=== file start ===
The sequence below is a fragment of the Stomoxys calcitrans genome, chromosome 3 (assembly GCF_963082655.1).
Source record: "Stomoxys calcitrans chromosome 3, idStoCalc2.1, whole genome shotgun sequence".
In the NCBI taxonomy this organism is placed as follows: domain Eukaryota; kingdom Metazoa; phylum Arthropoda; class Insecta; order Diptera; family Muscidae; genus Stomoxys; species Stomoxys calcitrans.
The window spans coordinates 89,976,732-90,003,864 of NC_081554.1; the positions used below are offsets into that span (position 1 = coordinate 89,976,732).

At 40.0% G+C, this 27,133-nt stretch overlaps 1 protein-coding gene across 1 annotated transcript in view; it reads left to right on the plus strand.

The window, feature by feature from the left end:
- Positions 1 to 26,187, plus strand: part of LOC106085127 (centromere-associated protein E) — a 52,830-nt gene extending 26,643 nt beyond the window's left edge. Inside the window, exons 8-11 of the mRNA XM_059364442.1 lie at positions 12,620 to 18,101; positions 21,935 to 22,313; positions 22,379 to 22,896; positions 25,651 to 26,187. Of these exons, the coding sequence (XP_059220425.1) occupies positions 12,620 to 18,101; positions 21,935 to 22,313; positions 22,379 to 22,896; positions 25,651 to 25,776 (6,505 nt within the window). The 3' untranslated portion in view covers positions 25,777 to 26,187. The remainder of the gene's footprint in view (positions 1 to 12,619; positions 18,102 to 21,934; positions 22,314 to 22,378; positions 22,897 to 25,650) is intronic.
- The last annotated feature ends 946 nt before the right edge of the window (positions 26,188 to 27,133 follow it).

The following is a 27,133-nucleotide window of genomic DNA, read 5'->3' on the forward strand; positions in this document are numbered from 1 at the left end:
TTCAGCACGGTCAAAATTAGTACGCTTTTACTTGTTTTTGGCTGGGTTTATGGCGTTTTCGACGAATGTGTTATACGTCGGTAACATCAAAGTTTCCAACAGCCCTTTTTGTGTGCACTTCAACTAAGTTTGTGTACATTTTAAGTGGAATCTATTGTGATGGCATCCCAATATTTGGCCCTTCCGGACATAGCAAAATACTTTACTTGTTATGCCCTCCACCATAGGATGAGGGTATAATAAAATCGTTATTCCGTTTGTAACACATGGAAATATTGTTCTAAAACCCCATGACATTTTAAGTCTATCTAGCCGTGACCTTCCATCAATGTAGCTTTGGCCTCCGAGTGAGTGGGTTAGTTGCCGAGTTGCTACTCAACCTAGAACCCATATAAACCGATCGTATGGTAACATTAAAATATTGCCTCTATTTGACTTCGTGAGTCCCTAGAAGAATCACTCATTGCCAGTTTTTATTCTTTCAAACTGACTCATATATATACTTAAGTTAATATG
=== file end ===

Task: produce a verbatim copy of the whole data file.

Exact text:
The sequence below is a fragment of the Stomoxys calcitrans genome, chromosome 3 (assembly GCF_963082655.1).
Source record: "Stomoxys calcitrans chromosome 3, idStoCalc2.1, whole genome shotgun sequence".
In the NCBI taxonomy this organism is placed as follows: domain Eukaryota; kingdom Metazoa; phylum Arthropoda; class Insecta; order Diptera; family Muscidae; genus Stomoxys; species Stomoxys calcitrans.
The window spans coordinates 89,976,732-90,003,864 of NC_081554.1; the positions used below are offsets into that span (position 1 = coordinate 89,976,732).

At 40.0% G+C, this 27,133-nt stretch overlaps 1 protein-coding gene across 1 annotated transcript in view; it reads left to right on the plus strand.

The window, feature by feature from the left end:
- Positions 1 to 26,187, plus strand: part of LOC106085127 (centromere-associated protein E) — a 52,830-nt gene extending 26,643 nt beyond the window's left edge. Inside the window, exons 8-11 of the mRNA XM_059364442.1 lie at positions 12,620 to 18,101; positions 21,935 to 22,313; positions 22,379 to 22,896; positions 25,651 to 26,187. Of these exons, the coding sequence (XP_059220425.1) occupies positions 12,620 to 18,101; positions 21,935 to 22,313; positions 22,379 to 22,896; positions 25,651 to 25,776 (6,505 nt within the window). The 3' untranslated portion in view covers positions 25,777 to 26,187. The remainder of the gene's footprint in view (positions 1 to 12,619; positions 18,102 to 21,934; positions 22,314 to 22,378; positions 22,897 to 25,650) is intronic.
- The last annotated feature ends 946 nt before the right edge of the window (positions 26,188 to 27,133 follow it).

The following is a 27,133-nucleotide window of genomic DNA, read 5'->3' on the forward strand; positions in this document are numbered from 1 at the left end:
TTCAGCACGGTCAAAATTAGTACGCTTTTACTTGTTTTTGGCTGGGTTTATGGCGTTTTCGACGAATGTGTTATACGTCGGTAACATCAAAGTTTCCAACAGCCCTTTTTGTGTGCACTTCAACTAAGTTTGTGTACATTTTAAGTGGAATCTATTGTGATGGCATCCCAATATTTGGCCCTTCCGGACATAGCAAAATACTTTACTTGTTATGCCCTCCACCATAGGATGAGGGTATAATAAAATCGTTATTCCGTTTGTAACACATGGAAATATTGTTCTAAAACCCCATGACATTTTAAGTCTATCTAGCCGTGACCTTCCATCAATGTAGCTTTGGCCTCCGAGTGAGTGGGTTAGTTGCCGAGTTGCTACTCAACCTAGAACCCATATAAACCGATCGTATGGTAACATTAAAATATTGCCTCTATTTGACTTCGTGAGTCCCTAGAAGAATCACTCATTGCCAGTTTTTATTCTTTCAAACTGACTCATATATATACTTAAGTTAATATG